Immune Cell Clustering Suppresses Autoimmunity in Healthy Tissues
In a new study in mice, NIAID researchers describe how regulatory immune cells help suppress autoimmunity by forming clusters around "self-reactive" immune cells—those primed to mount an immune response against the body's own cells and tissues. Their findings reveal that self-reactive immune T cells are activated on a regular basis, and regulatory cells cluster around them to suppress autoimmune responses and limit tissue damage. These insights increase understanding of how healthy tissues work to contain autoimmunity. The investigators report their results in the Nov. 25, 2015, online issue of Nature.
Autoimmunity and Immune Tolerance
Autoimmunity—an immune response to one's own body—occurs to some extent in all people. Self-reactive immune cells generally are eliminated during their development in the bone marrow or thymus, but a few escape into the blood. The body has several checkpoints in place to limit autoimmune responses against the body's own organs, tissues, and cells and to minimize harm.
Regulatory T cells, or Tregs, play an important role in maintaining immune tolerance, the prevention of immune responses against self. Tregs monitor and inhibit the activity of other T cells. However, scientists know relatively little about how Tregs work to contain autoimmune responses in healthy tissues—for example, whether they prevent activation of self-reactive immune cells or primarily limit damage from already-activated cells.
Insights Into Autoimmunity and Autoimmune Diseases
The new findings reveal that Tregs act to limit damage from activated self-reactive T cells present in healthy tissues in mice. Continual activation of self-reactive T cells may account for rapid onset of autoimmune disease when Tregs are not present or are rendered ineffective. The study results also highlight the importance of spatial proximity of regulatory and effector cells in containing autoimmune responses.
Cell Clustering Enforces Immune Tolerance
To explore the role of Tregs in preventing damaging autoimmune responses, Zhiduo Liu, Ph.D., and Ronald Germain, M.D., Ph.D., of the NIAID Laboratory of Systems Biology led a team of scientists to use histo-cytometry, a microscopy technique that tracks cells in tissues, to monitor Tregs and other immune cells in lymphoid tissues from healthy mice.
The researchers found that Tregs forming small clusters produce a signal inside the cell called pSTAT5. They detected a different type of T cell, producing a protein called IL-2, at the center of many of the clusters. IL-2 was responsible for generating the pSTAT5 signal in the Tregs. The clusters also contained dendritic cells, a type of antigen-presenting cell responsible for processing large molecules into fragments, or antigens, which can be recognized by T cells.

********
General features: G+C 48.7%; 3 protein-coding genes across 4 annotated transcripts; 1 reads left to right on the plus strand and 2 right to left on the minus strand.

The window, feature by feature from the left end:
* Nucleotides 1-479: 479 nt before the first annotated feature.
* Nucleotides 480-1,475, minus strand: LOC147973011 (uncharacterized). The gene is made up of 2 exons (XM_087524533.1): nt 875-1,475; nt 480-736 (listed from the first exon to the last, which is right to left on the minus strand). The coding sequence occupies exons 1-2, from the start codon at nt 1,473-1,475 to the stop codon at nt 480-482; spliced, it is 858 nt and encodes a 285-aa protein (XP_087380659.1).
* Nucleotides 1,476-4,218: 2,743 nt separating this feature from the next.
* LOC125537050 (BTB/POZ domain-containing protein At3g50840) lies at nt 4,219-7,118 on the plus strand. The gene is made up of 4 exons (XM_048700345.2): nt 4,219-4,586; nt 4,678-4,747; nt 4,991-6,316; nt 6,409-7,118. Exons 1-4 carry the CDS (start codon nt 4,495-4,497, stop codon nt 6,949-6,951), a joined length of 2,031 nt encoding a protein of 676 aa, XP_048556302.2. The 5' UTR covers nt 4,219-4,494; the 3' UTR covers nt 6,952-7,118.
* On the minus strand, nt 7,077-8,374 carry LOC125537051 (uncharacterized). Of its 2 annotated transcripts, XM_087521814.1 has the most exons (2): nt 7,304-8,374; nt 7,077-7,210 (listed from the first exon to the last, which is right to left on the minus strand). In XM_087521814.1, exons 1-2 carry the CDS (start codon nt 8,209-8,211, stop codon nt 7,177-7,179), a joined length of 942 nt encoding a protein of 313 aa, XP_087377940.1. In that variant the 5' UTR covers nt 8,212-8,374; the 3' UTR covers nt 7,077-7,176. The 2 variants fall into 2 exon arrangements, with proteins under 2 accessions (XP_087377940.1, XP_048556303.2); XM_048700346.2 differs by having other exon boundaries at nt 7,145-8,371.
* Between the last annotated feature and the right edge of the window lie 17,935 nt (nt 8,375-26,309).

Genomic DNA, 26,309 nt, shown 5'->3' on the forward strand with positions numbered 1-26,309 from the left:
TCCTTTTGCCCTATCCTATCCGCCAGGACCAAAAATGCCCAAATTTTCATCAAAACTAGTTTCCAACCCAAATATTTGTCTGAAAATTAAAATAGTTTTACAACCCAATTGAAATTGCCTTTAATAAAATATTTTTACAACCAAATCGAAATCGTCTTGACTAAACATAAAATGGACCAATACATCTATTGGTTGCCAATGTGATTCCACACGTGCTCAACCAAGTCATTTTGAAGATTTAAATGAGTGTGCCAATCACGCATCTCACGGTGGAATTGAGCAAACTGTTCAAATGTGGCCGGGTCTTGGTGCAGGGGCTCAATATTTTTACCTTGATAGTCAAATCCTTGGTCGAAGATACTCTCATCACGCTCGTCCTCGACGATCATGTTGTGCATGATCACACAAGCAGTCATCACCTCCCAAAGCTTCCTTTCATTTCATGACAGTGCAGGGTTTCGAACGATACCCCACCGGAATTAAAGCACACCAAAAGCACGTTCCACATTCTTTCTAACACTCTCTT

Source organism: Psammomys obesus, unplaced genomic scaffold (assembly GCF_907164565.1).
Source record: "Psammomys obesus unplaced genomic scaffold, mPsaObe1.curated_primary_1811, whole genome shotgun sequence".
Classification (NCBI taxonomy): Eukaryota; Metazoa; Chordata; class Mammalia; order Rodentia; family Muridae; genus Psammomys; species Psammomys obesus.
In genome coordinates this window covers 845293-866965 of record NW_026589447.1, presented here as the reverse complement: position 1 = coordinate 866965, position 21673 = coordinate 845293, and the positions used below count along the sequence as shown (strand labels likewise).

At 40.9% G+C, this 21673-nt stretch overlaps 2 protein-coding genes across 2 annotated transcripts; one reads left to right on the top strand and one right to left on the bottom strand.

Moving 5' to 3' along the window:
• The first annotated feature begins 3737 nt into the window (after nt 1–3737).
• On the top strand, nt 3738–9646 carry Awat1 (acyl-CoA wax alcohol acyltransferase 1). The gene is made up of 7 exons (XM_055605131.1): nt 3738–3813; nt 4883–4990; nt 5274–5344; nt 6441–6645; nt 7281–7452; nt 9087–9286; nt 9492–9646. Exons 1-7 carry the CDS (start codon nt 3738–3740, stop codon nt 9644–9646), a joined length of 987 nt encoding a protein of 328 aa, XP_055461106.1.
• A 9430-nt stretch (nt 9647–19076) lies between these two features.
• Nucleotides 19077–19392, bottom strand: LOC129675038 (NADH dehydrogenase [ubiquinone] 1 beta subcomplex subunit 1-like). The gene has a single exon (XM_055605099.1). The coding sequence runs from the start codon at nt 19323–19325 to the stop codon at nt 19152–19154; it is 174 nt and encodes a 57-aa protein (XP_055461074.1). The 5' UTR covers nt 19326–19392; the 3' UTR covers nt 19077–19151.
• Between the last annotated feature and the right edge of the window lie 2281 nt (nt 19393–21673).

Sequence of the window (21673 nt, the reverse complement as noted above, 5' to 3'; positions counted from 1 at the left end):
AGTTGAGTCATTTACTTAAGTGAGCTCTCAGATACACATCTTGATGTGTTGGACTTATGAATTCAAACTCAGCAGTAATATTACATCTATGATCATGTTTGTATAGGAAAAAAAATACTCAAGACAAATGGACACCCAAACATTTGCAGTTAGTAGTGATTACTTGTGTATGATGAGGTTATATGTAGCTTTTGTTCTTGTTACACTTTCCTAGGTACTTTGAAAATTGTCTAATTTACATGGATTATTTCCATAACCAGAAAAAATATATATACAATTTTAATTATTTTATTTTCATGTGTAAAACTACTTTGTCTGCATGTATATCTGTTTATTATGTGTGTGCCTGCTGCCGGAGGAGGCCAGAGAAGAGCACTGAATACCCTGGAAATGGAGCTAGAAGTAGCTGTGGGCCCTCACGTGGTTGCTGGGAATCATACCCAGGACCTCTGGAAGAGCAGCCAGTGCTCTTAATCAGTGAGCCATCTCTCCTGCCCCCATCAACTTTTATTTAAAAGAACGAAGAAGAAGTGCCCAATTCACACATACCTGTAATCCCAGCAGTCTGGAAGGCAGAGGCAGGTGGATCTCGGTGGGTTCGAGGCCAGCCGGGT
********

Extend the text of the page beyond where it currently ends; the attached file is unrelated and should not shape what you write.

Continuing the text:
Further experiments suggested that the IL-2-producing T cells were activated by self-antigens presented by the dendritic cells. These activated self-reactive T cells, also known as effector T cells, have the potential to cause tissue damage. The investigators found that Tregs within the clusters produced high levels of inhibitory signals that block the action of the self-reactive cells, preventing harmful autoimmune responses.
The investigators also identified an important role for T cell receptors (TCRs) on the surface of Tregs. Their findings suggest that TCR signaling helps promote clustering of Tregs and encourages them to suppress autoimmune responses. Loss of TCR signaling was linked to enhanced IL-2 production and signaling among effector T cells. In addition, the researchers observed that IL-2 plays a key role in informing Tregs of incipient autoimmune responses, stimulating them to produce pSTAT5 and increasing their capacity to suppress autoimmunity.
Liu Z, Gerner MY, van Panhuys N, Levine AG, Rudensky AY, Germain RN. Immune homeostasis enforced by co-localized effector and regulatory T cells. Nature DOI: 10.1038/nature16169 (2015).
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